To say that Barrie’s economy is hot is an understatement. Since mid-2017, growth of total employment in the Barrie Census Metro Area (CMA) has averaged 15.8% year over year. This is by far the fastest pace of any of Canada’s 33 large urban areas.
Moreover, almost three-quarters of the jobs added over the past six months have been full-time and the bulk have been in the private sector. This very strong pattern of job growth combined with a slightly slower rate of labour force growth has caused Barrie’s unemployment rate to retreat from a high of 6.6% in August to a thirteen-and-a-half-year low of 3.3% in December, the lowest among CMAs in the country.
Across major industries, it appears that increased hiring by motor vehicle and automotive parts production companies is responsible for a disproportionate share of the 14,500 new jobs created in Barrie over the past twelve months. After shedding almost 5,000 jobs in 2016, manufacturing accounted for almost half of the new jobs since the beginning of last year. Specific firms which added staff include: Suzuki Canada, which opened their Canadian head office in 2017; SBS-Drive Tech and KBS Molding, both affiliates of the Burger Group of Companies; Prodomax Automation; Linear Transfer Automation; and Innovative Automation.
Midway through last year, existing home sales cooled significantly in the wake of the introduction, on April 24th, of the Ontario government’s “Fair” Housing Plan which applied a 15% speculation tax on properties purchased by foreign buyers and imposed rent controls on all rental properties built after November 1, 1991.
Given this sharp slowdown in home sales and the hostile regulatory climate for new rental projects due to the expanded rent controls, it is not surprising that the number of housing units started in the second half of 2017 was almost half (-41%) the number started during the second half of 2016. Virtually all of this pronounced drop in starts was the result of a 72% decline in apartments that more than offset gains in starts of row and semi-detached units.
We subscribe to the “consensus” view that the effects of the Office of the Superintendent of Financial Institution (OSFI)’s new minimum qualifying rate for uninsured mortgages that took effect on January 1 of this year, will temporarily depress home sales and housing starts in the first half of this year.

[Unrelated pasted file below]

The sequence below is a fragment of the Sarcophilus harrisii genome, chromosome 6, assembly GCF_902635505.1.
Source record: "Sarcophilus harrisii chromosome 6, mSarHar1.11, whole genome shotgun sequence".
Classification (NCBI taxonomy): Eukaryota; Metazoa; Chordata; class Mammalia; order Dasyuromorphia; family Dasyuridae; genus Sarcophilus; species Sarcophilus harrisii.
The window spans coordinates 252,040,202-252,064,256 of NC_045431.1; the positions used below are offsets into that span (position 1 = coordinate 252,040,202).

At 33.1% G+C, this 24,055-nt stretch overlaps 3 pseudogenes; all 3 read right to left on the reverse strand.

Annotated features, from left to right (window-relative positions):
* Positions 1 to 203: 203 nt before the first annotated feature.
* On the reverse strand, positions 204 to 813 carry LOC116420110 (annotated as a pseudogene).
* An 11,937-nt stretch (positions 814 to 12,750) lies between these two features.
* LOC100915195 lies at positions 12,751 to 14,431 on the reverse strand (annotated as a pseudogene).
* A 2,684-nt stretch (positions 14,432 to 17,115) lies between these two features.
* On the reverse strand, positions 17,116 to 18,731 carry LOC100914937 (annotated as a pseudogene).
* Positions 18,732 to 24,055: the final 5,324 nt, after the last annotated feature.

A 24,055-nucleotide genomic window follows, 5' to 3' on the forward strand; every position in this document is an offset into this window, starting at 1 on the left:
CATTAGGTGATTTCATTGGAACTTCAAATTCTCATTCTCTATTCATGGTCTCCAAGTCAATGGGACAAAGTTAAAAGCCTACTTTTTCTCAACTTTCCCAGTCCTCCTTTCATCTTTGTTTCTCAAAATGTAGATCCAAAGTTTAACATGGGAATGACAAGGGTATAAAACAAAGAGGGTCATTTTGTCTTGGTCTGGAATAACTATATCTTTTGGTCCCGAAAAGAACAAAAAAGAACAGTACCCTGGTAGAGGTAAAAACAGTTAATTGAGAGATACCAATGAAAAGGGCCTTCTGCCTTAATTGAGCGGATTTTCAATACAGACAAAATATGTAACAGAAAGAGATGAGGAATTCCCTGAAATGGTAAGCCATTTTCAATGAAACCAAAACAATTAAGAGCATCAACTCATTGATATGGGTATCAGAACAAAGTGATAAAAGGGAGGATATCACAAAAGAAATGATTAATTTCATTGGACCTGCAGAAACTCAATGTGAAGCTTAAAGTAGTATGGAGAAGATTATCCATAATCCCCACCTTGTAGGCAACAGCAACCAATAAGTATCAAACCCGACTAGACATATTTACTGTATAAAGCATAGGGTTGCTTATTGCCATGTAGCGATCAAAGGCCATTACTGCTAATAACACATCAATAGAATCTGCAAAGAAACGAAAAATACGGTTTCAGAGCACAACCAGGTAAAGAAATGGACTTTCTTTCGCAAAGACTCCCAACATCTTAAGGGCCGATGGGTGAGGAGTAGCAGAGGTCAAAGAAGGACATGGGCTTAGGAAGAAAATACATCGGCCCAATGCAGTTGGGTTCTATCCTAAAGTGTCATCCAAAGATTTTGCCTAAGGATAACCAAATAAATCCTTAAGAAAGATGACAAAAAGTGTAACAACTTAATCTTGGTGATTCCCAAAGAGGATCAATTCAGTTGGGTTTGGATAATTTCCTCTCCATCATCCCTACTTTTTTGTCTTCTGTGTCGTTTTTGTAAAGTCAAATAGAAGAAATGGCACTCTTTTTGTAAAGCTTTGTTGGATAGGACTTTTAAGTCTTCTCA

However, in light of the fact that Barrie’s inventory of completed and unabsorbed dwelling units is at a twenty-seven-year low, we expect home sales and new residential construction to strengthen in the second half of this year or early in 2019. Factors contributing to this improvement include the recent strength of full-time employment, the development of land at the south end of the city annexed from Innisfil in 2010 and the increased accessibility to the CMA afforded by recent upgrades to GO train service along the Barrie rail line.
After contracting sharply in 2016, the value of non-res building projects approved year to date in 2017 has edged up by just over 1%. This increase is due in large part to a sharp rise in institutional construction projects which has more than offset declines in industrial and commercial spending.
Within the institutional category, work has started on Georgian College’s Advanced Technology, Innovation and Research Centre. This academic institution, in partnership with Lakehead University, has started to offer engineering degrees. With respect to commercial construction, after a prolonged hiatus, efforts to develop Barrie’s downtown core are underway driven in part the Meridian Place and Memorial Square which will create an accessible “go to” space in the city centre.
Looking ahead, it is highly unlikely that Barrie’s job engine can maintain its current unsustainably-fast pace. However, a number of recent indicators suggest that in the near term it will continue to outperform the majority of CMAs in the country.
First, the prospect for a positive resolution of ongoing NAFTA discussions has improved the outlook for Canadian auto and auto parts manufacturers. Second, the impact of recent U.S. tax cuts should underpin consumer demand for motor vehicles and motor vehicle parts in both the U.S. and Canada. Finally, despite a recent decline, consumer confidence in Ontario is significantly higher than it was 12 months ago.
Barrie: year-over-year per cent change in employment and unemployment rate